Craig Bouchard, the CEO of Braidy Industries, hoped last summer to build an aluminum mill in Ashland Kentucky. Unfortunately, the major investor that Bouchard needed was Rusal, a large Russian aluminum company owned by billionaire Oleg Deripaska. Rusal was under U.S. sanctions and Deripaska was under investigation by special counsel Robert Mueller. The U.S. sanctions on Rusal meant it was illegal for U.S. citizens to work with either the company or the person running the company.
Time reports that Bouchard was stuck between a rock and a hard place. He had promised a new mill that would bring prosperity and good jobs to the region, but in order to do so he would have to work with a company tied to the Kremlin. In the end, Bouchard chose to work with Rusal, despite it being potentially illegal.
By April, Bouchard announced that Rusal had bought a 40% stake in the Ashland project for $200 million. While people in Kentucky were relieved, many critics said the deal gave Russia political influence in the U.S. that could be a dangerous challenge to national security.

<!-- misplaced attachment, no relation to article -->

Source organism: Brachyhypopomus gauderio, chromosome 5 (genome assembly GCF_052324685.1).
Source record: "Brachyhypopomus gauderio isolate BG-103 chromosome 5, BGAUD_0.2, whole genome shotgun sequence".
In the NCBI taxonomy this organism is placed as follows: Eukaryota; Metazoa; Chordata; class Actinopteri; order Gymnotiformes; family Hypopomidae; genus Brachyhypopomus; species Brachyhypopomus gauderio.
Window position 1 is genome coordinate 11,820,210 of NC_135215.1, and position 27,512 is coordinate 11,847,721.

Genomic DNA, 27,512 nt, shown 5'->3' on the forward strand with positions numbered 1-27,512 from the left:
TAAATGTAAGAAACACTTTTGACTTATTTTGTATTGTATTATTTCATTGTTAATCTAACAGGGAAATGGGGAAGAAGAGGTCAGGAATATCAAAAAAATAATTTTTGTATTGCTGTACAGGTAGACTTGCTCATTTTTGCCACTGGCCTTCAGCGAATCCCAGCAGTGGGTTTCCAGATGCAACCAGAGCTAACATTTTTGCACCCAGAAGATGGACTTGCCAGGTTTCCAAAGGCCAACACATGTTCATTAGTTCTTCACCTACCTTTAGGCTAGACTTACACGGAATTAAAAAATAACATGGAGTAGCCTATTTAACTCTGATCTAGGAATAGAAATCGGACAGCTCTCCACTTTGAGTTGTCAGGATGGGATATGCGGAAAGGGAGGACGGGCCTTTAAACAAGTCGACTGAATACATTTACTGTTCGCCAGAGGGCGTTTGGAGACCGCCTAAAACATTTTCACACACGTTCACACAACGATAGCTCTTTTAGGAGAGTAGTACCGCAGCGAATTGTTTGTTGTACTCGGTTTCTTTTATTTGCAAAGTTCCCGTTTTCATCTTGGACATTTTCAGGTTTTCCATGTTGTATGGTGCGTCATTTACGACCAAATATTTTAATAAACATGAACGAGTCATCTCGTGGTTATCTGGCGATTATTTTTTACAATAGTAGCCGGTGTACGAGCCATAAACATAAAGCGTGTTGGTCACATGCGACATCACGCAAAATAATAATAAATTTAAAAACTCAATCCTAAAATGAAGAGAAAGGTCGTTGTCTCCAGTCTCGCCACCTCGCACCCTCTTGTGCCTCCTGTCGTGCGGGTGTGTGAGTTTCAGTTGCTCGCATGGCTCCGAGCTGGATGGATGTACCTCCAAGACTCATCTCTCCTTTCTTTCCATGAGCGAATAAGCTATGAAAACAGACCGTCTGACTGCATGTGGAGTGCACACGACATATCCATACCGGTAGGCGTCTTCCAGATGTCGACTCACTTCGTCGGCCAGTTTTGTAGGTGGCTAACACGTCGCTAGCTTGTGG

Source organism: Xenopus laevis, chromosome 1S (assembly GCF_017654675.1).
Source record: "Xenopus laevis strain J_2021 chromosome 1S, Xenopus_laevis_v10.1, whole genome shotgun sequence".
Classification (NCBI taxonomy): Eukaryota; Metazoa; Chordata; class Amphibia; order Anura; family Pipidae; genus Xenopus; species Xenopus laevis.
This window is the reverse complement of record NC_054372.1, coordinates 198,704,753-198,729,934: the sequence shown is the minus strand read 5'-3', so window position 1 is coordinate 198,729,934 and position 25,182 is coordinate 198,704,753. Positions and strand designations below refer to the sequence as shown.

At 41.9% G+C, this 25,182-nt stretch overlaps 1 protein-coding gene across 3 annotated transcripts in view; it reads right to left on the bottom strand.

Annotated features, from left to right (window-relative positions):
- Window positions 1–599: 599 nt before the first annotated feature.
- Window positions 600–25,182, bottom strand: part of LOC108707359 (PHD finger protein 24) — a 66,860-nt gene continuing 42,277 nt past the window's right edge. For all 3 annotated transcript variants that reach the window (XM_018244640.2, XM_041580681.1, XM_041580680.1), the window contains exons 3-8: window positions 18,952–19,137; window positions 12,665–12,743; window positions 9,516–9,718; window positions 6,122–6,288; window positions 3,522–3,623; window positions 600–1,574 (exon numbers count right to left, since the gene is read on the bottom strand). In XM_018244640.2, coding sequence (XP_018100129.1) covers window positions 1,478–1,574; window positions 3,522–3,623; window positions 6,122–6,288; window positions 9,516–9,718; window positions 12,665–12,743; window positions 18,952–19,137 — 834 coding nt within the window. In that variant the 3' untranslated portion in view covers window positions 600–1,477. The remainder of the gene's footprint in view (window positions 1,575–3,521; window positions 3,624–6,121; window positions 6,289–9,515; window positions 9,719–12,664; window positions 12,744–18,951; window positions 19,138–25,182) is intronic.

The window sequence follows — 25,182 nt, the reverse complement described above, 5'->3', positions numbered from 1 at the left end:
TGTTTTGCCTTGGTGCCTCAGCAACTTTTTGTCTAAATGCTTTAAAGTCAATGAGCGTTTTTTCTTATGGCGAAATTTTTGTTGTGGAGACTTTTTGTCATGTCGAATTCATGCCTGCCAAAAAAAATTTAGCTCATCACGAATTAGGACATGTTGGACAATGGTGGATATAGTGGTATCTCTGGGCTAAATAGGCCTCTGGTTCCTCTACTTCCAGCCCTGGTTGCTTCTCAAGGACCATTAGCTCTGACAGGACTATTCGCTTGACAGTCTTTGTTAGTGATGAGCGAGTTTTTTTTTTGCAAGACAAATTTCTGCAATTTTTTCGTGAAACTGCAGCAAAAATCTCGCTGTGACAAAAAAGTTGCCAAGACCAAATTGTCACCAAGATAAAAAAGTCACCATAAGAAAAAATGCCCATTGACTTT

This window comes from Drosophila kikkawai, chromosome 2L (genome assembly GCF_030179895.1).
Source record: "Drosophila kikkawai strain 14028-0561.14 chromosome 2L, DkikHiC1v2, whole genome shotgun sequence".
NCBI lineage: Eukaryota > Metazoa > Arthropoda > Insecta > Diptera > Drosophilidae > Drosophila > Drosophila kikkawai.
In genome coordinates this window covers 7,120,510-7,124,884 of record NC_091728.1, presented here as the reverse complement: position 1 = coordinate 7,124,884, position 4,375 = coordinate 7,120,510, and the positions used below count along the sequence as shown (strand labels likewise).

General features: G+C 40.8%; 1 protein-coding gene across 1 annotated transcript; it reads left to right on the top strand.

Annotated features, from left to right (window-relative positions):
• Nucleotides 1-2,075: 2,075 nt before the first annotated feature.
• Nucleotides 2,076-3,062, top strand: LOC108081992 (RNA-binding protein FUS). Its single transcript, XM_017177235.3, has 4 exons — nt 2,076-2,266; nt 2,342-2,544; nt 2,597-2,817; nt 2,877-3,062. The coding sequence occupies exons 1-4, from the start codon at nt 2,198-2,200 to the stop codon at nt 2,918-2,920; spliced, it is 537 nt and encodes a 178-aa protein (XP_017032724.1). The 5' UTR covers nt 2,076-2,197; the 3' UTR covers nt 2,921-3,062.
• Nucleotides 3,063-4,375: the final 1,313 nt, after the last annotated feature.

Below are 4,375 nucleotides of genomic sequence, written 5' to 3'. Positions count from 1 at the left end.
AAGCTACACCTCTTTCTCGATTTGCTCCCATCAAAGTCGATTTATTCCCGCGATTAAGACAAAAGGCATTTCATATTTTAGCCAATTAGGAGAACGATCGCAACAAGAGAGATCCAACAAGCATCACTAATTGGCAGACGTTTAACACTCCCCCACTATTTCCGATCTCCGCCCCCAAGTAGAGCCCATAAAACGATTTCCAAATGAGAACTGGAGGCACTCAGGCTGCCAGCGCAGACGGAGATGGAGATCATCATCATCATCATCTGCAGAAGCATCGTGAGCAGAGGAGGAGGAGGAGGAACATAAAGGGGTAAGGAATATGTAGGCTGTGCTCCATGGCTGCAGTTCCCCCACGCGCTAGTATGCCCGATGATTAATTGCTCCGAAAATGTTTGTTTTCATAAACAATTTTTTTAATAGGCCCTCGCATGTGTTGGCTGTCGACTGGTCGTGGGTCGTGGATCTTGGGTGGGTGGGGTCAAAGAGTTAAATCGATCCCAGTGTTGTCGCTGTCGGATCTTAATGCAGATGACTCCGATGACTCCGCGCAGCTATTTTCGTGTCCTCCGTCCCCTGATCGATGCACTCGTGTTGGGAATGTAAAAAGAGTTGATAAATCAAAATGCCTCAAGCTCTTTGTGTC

In the end, Rusal and Bouchard did not have to break any laws, as Rusal freed itself from the sanctions. In order to do so, Rusal lobbied Washington, specifically targeting the Senate majority leader, Kentucky’s Mitch McConnell. Before the midterm elections, major Rusal shareholder Len Blavatnik donated over $1 million to a campaign fund tied to McConnell.
McConnell told reporters that his opinions on Rusal were “completely unrelated to anything that might happen in my home state.”
Blatvatnik said his donations were driven “only by a desire to further a pro-business, pro-Israel agenda,” instead of a pro-Russia agenda.
Rusal said it has only financial motivations. The company said, “Rusal keeps out of politics in all its markets.”
Undoing the deal now would mean a loss of thousands of American jobs.
Read the full story here.